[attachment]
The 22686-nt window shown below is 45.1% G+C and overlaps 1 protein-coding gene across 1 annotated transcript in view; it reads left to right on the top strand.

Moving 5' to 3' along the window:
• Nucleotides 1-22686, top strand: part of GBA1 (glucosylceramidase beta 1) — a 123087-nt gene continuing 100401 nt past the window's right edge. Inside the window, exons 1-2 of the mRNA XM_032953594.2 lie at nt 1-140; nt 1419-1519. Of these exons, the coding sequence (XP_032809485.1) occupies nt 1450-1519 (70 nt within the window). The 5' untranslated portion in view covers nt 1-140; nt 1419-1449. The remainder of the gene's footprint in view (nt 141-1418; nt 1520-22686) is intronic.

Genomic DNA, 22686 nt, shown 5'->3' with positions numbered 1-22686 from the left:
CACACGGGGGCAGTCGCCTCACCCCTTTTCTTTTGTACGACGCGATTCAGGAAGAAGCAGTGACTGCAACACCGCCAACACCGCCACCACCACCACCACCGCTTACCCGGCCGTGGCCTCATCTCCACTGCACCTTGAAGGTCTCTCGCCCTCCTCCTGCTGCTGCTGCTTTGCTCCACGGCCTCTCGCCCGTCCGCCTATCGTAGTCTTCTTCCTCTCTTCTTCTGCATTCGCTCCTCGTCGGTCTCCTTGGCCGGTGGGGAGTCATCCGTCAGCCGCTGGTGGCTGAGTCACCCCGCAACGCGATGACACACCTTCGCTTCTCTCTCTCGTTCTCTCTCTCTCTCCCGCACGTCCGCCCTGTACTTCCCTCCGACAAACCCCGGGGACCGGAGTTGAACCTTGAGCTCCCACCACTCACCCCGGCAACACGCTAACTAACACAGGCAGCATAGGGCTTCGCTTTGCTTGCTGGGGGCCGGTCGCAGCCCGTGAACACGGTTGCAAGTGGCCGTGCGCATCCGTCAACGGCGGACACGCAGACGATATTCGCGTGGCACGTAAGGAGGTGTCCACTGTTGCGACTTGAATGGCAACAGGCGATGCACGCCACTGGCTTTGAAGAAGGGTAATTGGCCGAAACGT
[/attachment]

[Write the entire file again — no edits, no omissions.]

The 22686-nt window shown below is 45.1% G+C and overlaps 1 protein-coding gene across 1 annotated transcript in view; it reads left to right on the top strand.

Moving 5' to 3' along the window:
• Nucleotides 1-22686, top strand: part of GBA1 (glucosylceramidase beta 1) — a 123087-nt gene continuing 100401 nt past the window's right edge. Inside the window, exons 1-2 of the mRNA XM_032953594.2 lie at nt 1-140; nt 1419-1519. Of these exons, the coding sequence (XP_032809485.1) occupies nt 1450-1519 (70 nt within the window). The 5' untranslated portion in view covers nt 1-140; nt 1419-1449. The remainder of the gene's footprint in view (nt 141-1418; nt 1520-22686) is intronic.

Genomic DNA, 22686 nt, shown 5'->3' with positions numbered 1-22686 from the left:
CACACGGGGGCAGTCGCCTCACCCCTTTTCTTTTGTACGACGCGATTCAGGAAGAAGCAGTGACTGCAACACCGCCAACACCGCCACCACCACCACCACCGCTTACCCGGCCGTGGCCTCATCTCCACTGCACCTTGAAGGTCTCTCGCCCTCCTCCTGCTGCTGCTGCTTTGCTCCACGGCCTCTCGCCCGTCCGCCTATCGTAGTCTTCTTCCTCTCTTCTTCTGCATTCGCTCCTCGTCGGTCTCCTTGGCCGGTGGGGAGTCATCCGTCAGCCGCTGGTGGCTGAGTCACCCCGCAACGCGATGACACACCTTCGCTTCTCTCTCTCGTTCTCTCTCTCTCTCCCGCACGTCCGCCCTGTACTTCCCTCCGACAAACCCCGGGGACCGGAGTTGAACCTTGAGCTCCCACCACTCACCCCGGCAACACGCTAACTAACACAGGCAGCATAGGGCTTCGCTTTGCTTGCTGGGGGCCGGTCGCAGCCCGTGAACACGGTTGCAAGTGGCCGTGCGCATCCGTCAACGGCGGACACGCAGACGATATTCGCGTGGCACGTAAGGAGGTGTCCACTGTTGCGACTTGAATGGCAACAGGCGATGCACGCCACTGGCTTTGAAGAAGGGTAATTGGCCGAAACGT